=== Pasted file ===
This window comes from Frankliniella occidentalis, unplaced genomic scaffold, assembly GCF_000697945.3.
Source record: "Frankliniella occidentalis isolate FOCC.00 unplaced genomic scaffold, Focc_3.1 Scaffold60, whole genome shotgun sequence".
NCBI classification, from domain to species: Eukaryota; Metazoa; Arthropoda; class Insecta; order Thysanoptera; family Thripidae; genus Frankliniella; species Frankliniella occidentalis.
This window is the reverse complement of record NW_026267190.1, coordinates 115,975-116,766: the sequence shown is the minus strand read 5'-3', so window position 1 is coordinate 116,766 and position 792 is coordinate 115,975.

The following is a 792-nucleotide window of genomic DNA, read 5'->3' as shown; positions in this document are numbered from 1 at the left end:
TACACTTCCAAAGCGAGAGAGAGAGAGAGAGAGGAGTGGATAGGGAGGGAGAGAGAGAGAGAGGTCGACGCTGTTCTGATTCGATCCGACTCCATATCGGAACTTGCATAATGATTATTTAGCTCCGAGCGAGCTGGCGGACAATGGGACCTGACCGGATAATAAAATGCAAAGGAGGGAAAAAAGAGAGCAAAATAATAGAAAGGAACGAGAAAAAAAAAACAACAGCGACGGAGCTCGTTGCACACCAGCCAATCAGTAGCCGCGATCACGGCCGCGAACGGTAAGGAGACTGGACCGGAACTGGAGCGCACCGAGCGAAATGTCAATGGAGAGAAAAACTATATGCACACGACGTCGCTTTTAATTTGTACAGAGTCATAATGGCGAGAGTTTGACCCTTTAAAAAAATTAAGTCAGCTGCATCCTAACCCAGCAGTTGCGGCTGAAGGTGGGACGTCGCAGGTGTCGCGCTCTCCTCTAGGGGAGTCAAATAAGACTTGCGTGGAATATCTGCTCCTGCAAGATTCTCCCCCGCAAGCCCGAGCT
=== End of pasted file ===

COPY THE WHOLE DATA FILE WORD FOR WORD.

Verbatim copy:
This window comes from Frankliniella occidentalis, unplaced genomic scaffold, assembly GCF_000697945.3.
Source record: "Frankliniella occidentalis isolate FOCC.00 unplaced genomic scaffold, Focc_3.1 Scaffold60, whole genome shotgun sequence".
NCBI classification, from domain to species: Eukaryota; Metazoa; Arthropoda; class Insecta; order Thysanoptera; family Thripidae; genus Frankliniella; species Frankliniella occidentalis.
This window is the reverse complement of record NW_026267190.1, coordinates 115,975-116,766: the sequence shown is the minus strand read 5'-3', so window position 1 is coordinate 116,766 and position 792 is coordinate 115,975.

The following is a 792-nucleotide window of genomic DNA, read 5'->3' as shown; positions in this document are numbered from 1 at the left end:
TACACTTCCAAAGCGAGAGAGAGAGAGAGAGAGGAGTGGATAGGGAGGGAGAGAGAGAGAGAGGTCGACGCTGTTCTGATTCGATCCGACTCCATATCGGAACTTGCATAATGATTATTTAGCTCCGAGCGAGCTGGCGGACAATGGGACCTGACCGGATAATAAAATGCAAAGGAGGGAAAAAAGAGAGCAAAATAATAGAAAGGAACGAGAAAAAAAAAACAACAGCGACGGAGCTCGTTGCACACCAGCCAATCAGTAGCCGCGATCACGGCCGCGAACGGTAAGGAGACTGGACCGGAACTGGAGCGCACCGAGCGAAATGTCAATGGAGAGAAAAACTATATGCACACGACGTCGCTTTTAATTTGTACAGAGTCATAATGGCGAGAGTTTGACCCTTTAAAAAAATTAAGTCAGCTGCATCCTAACCCAGCAGTTGCGGCTGAAGGTGGGACGTCGCAGGTGTCGCGCTCTCCTCTAGGGGAGTCAAATAAGACTTGCGTGGAATATCTGCTCCTGCAAGATTCTCCCCCGCAAGCCCGAGCT